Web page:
By Paula Fitzsimmons
We need more, not fewer, people willing to work in careers that promote protection for animals, the environment, and the disenfranchised. These careers often require applicants to have some level of higher education – whether via certificate, technical, or college degree. Soaring tuition prices and high interest loans have made school more inaccessible than it once was. And that’s a shame . . . I believe anyone who wants to go to school to better themselves and make a difference, should have the opportunity.
All is not lost.Read More
The right internship can give you a definite edge when it comes time to apply for that coveted animal welfare or conservation job. It can be a solid way to make contacts, learn new skills, and gauge your interest in the field (before interning, you didn’t think animal care actually required so much cleaning duty, or that arguing an animal welfare case in court required so much preparatory work). It could also enhance your resume, CV or application – so when a potential employer asks if you have experience, you can answer with an emphatic yes.Read More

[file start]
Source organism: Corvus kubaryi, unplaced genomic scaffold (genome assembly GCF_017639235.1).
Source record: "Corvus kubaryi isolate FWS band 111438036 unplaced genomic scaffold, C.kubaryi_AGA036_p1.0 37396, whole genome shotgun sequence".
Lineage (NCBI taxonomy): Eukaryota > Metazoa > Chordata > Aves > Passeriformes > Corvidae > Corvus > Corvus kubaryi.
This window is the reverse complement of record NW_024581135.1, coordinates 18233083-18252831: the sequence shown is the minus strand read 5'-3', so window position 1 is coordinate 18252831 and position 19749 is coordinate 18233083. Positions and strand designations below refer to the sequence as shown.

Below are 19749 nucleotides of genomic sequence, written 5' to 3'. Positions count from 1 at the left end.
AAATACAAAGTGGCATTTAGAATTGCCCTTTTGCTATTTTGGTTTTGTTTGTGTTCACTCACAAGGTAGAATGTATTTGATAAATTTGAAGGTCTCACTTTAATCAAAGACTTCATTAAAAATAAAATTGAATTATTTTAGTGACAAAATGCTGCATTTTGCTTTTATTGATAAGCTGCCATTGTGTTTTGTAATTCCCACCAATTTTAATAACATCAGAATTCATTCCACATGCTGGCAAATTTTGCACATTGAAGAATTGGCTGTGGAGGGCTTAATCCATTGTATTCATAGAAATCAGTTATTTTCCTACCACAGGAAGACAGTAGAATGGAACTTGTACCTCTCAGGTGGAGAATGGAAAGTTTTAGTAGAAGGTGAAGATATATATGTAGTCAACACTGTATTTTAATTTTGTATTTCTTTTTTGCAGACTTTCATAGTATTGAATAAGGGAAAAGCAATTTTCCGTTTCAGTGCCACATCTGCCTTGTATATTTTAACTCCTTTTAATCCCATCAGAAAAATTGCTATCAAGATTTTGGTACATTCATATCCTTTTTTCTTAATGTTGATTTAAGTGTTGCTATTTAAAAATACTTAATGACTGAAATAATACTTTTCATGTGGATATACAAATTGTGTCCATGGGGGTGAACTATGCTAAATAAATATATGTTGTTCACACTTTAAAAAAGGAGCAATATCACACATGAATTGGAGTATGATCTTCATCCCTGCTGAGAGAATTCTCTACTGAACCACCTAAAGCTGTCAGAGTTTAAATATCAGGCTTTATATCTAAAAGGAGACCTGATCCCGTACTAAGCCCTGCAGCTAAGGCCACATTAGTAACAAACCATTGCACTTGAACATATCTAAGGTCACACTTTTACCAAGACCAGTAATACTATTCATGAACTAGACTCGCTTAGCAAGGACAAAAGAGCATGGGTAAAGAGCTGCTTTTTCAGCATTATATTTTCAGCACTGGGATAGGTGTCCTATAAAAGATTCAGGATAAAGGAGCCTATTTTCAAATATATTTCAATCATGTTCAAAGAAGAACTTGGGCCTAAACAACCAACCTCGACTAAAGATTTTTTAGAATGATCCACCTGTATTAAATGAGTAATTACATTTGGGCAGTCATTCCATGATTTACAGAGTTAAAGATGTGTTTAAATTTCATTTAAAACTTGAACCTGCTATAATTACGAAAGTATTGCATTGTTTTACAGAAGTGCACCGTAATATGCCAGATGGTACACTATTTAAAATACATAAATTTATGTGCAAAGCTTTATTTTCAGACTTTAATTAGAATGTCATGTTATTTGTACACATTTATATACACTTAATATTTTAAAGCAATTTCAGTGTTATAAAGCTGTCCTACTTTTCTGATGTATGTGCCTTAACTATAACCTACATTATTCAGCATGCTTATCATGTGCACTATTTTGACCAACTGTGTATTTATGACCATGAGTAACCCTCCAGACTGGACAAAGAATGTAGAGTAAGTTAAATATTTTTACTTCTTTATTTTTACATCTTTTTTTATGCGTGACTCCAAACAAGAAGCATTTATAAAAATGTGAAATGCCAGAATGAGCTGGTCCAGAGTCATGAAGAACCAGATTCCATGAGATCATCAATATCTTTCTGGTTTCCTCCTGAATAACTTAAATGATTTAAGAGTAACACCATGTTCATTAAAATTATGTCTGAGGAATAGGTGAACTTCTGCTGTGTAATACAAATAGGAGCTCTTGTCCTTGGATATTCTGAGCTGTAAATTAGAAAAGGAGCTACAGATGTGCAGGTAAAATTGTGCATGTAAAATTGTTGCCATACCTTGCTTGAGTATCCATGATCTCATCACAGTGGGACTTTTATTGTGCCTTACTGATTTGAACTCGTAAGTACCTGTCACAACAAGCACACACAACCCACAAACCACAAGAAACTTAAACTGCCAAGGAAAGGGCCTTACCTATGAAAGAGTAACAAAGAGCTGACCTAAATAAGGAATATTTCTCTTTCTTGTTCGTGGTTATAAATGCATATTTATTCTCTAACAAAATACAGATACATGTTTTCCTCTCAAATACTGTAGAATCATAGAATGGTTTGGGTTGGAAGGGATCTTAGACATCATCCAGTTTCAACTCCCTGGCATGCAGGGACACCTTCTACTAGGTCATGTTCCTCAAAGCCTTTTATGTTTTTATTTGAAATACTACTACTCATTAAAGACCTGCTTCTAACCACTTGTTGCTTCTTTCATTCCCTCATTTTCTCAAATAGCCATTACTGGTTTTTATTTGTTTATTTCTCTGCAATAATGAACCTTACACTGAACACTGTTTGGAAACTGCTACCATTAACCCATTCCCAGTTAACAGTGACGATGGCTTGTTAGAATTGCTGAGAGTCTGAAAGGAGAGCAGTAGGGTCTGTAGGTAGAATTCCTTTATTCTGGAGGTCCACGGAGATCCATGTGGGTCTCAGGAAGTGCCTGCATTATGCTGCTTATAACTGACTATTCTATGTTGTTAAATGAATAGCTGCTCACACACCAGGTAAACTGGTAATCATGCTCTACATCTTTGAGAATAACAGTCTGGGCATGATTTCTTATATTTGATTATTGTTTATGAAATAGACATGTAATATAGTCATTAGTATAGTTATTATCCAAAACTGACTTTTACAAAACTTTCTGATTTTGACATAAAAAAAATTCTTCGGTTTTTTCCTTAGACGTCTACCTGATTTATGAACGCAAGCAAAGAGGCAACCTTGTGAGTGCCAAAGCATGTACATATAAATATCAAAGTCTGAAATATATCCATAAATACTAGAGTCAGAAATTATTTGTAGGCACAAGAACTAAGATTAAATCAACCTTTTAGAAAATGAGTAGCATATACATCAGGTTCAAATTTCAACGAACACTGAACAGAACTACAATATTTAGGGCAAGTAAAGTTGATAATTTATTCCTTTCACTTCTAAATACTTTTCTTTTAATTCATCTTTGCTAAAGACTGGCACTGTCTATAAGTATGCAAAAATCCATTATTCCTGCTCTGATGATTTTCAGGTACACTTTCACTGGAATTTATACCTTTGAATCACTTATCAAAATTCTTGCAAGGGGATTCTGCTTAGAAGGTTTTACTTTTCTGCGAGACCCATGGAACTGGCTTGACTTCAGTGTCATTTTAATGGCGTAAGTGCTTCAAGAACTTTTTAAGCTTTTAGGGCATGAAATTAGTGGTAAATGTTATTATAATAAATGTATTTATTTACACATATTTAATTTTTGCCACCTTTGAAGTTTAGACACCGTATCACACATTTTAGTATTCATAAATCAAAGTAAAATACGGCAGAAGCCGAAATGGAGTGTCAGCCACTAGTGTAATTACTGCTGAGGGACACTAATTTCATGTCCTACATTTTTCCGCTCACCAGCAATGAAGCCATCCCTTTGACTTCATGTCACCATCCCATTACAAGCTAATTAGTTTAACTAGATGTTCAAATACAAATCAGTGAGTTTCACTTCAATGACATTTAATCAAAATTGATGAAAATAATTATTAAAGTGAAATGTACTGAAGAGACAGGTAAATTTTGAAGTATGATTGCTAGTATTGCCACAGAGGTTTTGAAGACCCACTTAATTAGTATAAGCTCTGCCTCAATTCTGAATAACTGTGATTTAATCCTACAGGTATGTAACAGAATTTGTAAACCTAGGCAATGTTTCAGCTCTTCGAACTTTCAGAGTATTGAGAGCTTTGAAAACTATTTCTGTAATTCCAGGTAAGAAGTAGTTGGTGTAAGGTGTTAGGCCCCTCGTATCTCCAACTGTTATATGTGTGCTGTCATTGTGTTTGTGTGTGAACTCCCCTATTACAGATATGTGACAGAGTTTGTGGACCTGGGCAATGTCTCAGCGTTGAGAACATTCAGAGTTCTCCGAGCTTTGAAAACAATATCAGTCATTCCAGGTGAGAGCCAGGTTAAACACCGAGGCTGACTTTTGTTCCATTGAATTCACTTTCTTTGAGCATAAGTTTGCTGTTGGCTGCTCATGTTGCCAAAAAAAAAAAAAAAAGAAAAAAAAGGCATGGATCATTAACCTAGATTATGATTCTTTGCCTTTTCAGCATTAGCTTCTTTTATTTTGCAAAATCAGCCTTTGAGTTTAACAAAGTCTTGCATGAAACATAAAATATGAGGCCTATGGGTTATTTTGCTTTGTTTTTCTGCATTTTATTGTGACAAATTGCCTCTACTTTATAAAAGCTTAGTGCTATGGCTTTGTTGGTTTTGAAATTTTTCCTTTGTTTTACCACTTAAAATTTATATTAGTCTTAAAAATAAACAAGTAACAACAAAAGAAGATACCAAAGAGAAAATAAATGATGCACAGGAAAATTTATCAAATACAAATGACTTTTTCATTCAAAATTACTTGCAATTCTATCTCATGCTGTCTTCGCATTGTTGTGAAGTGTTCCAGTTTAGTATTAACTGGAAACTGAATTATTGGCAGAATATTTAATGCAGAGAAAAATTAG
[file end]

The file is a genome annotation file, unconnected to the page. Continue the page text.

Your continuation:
We can all benefit from learning new skills and exploring new ideas, regardless of where we’re at in our careers. The opportunities below aren’t a replacement for formal education and training, but they can certainly enhance it in different ways.
They can help give you an edge when applying for a job or seeking a promotion . . . showing potential and current employers that you take the initiative to learn on your own.Read More
It wasn’t too long ago that the term Work from Home was synonymous with scam. Back in the 1970s, and even into the 1990s, those of us hoping to take advantage of flexible schedules were met with the same level of gimmicky advertising seen today. Perhaps not as sophisticated or widely circulated as modern ads, but still on the same level as too-good-to-be-true.Read More